THE TWITTERSPHERE was set ablaze with hundreds of tweets containing the terms “Megyn Kelly” and “breadwinner” after the Fox News anchor eviscerated—with passion, poise, and those pesky things called facts—two of her smarmy and smug (and male) colleagues, who had claimed that working women are destroying American society.
Earlier in the week, Pew released a study that found women earning more than men in 40 percent of American households, sending some conservative pundits into a tizzy.
“Liberals who defend this and say it’s not a bad thing are very anti-science,” Erick Erickson told Lou Dobbs. “When you look at biology, when you look at the natural world ... the male typically is the dominant role.”
“We’re watching society dissolve around us,” offered Dobbs to his all-male panel.
Kelly, a mother of two now pregnant with her third child, had her own take on the matter. “Who died and made you scientist in chief?” she shot back at Erickson, as he and Dobbs tried clumsily to defend themselves on her afternoon show. “You believe that women who choose to work ... are imposing a worse future on their children,” Kelly said, and offered up a litany of academic studies to disprove her guests’ theories. “I was offended.”
With a history of challenging her more belligerent co-workers, Kelly has been called “Fox News’s voice of reason” and was trusted to co-anchor the network’s 2012 election coverage. The former lawyer made headlines in August 2011 for defending her maternity leave and again on election night 2012, when she took on Karl Rove as the GOP godfather tried to convince himself that Barack Obama had not won reelection: “Is this just math that you do as a Republican to make yourself feel better?” she asked.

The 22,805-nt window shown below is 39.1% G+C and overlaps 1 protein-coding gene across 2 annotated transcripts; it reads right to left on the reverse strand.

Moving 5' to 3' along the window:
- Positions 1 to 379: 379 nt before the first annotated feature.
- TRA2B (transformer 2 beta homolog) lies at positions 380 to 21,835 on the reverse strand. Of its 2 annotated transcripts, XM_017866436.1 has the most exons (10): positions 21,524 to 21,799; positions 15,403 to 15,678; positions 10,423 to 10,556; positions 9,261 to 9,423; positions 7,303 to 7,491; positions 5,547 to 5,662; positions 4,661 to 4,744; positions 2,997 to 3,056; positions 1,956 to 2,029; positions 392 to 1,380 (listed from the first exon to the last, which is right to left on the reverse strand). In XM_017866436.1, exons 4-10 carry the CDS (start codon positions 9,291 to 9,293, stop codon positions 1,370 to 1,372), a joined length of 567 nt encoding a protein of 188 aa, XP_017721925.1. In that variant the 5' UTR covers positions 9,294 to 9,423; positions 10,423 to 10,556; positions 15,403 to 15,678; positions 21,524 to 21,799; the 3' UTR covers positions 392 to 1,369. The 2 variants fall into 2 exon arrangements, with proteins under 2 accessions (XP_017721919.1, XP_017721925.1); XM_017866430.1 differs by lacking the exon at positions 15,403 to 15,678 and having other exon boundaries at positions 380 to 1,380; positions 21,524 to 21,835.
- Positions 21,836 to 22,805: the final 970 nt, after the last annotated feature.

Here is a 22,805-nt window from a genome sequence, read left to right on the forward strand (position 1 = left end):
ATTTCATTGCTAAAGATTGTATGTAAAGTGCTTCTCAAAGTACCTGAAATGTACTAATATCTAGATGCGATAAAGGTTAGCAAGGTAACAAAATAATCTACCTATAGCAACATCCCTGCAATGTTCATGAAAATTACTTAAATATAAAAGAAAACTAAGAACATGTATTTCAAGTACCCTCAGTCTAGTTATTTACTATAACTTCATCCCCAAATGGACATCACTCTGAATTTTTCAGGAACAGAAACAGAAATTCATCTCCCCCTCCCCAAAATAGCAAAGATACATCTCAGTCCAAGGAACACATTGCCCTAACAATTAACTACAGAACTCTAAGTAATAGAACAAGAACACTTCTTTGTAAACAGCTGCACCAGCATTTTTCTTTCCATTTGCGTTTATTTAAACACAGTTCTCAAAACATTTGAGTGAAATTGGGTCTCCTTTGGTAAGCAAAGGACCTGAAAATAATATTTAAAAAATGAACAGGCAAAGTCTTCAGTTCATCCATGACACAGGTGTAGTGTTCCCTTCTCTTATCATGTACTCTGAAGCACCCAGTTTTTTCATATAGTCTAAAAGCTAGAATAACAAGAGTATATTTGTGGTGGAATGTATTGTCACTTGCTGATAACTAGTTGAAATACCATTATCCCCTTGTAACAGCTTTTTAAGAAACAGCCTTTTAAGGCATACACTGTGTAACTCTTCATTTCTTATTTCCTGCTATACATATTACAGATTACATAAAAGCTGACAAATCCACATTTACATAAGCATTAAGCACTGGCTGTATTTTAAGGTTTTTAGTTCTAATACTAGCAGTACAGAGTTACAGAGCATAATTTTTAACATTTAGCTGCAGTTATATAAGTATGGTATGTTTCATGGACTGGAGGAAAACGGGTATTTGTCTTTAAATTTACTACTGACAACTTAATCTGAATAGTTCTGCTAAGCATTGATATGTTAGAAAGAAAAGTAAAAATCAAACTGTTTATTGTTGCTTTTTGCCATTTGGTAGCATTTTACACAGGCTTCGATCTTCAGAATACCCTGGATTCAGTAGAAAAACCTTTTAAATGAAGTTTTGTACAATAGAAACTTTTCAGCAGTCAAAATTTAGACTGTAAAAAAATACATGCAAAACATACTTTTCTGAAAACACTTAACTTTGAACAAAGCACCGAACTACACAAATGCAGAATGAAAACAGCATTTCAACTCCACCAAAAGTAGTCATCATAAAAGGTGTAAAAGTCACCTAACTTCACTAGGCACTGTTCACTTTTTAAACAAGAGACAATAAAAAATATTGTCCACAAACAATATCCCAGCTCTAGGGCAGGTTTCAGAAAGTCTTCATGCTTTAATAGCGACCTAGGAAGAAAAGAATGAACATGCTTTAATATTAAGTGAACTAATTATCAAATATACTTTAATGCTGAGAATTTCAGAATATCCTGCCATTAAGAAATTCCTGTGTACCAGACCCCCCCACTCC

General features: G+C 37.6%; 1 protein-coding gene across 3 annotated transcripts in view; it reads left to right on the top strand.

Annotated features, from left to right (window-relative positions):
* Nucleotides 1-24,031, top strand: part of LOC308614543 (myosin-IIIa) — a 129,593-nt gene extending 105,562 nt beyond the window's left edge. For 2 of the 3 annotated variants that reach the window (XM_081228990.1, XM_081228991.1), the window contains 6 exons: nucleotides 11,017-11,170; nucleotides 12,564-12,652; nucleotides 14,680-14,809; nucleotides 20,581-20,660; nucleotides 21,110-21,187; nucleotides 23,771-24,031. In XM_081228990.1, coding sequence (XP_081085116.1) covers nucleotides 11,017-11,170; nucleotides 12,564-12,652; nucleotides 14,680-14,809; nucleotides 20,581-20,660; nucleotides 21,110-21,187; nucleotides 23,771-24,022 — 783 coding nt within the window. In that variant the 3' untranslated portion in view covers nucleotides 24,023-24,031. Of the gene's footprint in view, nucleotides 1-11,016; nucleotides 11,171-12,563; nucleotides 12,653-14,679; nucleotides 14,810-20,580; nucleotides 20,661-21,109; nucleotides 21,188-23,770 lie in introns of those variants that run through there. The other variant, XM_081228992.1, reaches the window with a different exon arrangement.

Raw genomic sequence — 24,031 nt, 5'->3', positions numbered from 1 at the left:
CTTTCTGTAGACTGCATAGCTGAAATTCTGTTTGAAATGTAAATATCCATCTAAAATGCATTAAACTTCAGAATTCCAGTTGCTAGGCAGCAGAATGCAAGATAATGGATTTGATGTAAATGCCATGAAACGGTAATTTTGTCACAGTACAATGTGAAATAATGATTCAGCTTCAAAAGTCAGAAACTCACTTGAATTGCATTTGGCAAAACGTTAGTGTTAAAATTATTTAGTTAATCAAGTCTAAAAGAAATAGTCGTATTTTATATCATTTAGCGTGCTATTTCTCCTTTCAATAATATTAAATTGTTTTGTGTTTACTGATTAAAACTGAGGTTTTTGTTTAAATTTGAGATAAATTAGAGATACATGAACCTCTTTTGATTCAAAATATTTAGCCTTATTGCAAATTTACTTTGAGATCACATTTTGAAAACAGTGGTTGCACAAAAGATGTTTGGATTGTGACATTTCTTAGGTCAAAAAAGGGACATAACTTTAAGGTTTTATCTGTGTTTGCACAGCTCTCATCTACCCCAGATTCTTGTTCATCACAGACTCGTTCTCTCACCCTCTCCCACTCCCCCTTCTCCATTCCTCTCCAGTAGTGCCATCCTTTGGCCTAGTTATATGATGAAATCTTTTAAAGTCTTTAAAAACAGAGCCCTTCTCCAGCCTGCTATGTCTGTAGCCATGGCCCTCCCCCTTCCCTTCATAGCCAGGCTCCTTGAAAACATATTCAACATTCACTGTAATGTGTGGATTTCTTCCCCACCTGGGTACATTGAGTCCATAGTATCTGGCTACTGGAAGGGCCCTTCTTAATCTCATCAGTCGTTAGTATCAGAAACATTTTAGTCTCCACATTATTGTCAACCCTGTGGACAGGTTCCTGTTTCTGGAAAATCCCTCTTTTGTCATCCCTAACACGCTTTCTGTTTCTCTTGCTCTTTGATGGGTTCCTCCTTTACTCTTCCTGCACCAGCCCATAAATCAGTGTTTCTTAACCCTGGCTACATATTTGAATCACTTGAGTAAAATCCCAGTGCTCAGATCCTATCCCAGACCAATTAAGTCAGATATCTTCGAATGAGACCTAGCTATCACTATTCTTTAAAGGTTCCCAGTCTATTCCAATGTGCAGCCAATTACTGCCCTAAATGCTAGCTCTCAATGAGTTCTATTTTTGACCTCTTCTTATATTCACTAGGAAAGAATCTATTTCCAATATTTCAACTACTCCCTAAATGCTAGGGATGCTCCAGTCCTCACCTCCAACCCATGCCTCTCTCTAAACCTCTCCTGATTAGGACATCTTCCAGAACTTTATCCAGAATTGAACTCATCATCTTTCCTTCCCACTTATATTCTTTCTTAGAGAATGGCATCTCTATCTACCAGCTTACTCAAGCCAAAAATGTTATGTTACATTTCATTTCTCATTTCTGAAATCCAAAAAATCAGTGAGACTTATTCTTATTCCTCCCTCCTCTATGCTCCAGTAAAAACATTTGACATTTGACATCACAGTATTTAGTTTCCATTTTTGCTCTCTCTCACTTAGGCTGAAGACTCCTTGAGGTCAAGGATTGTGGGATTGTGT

But Kelly is not the Breathalyzer to monitor Fox’s erratic driving. She has cracked offensive jokes about Native Americans, wondered whether a woman beaten to death over a parking space deserved to die, and accused Sandra Fluke, the Georgetown birth-control activist, of a “sense of entitlement.” Indeed, after giggling about Native Americans, Kelly said, “I’ve been drinking again.”
In exposing the misogyny of her male interlocutors, Kelly pointed a question at them: “What makes you dominant and me submissive?” And if her history of bold stances—both reviled and revered—was any indication, they should have known the answer: nothing.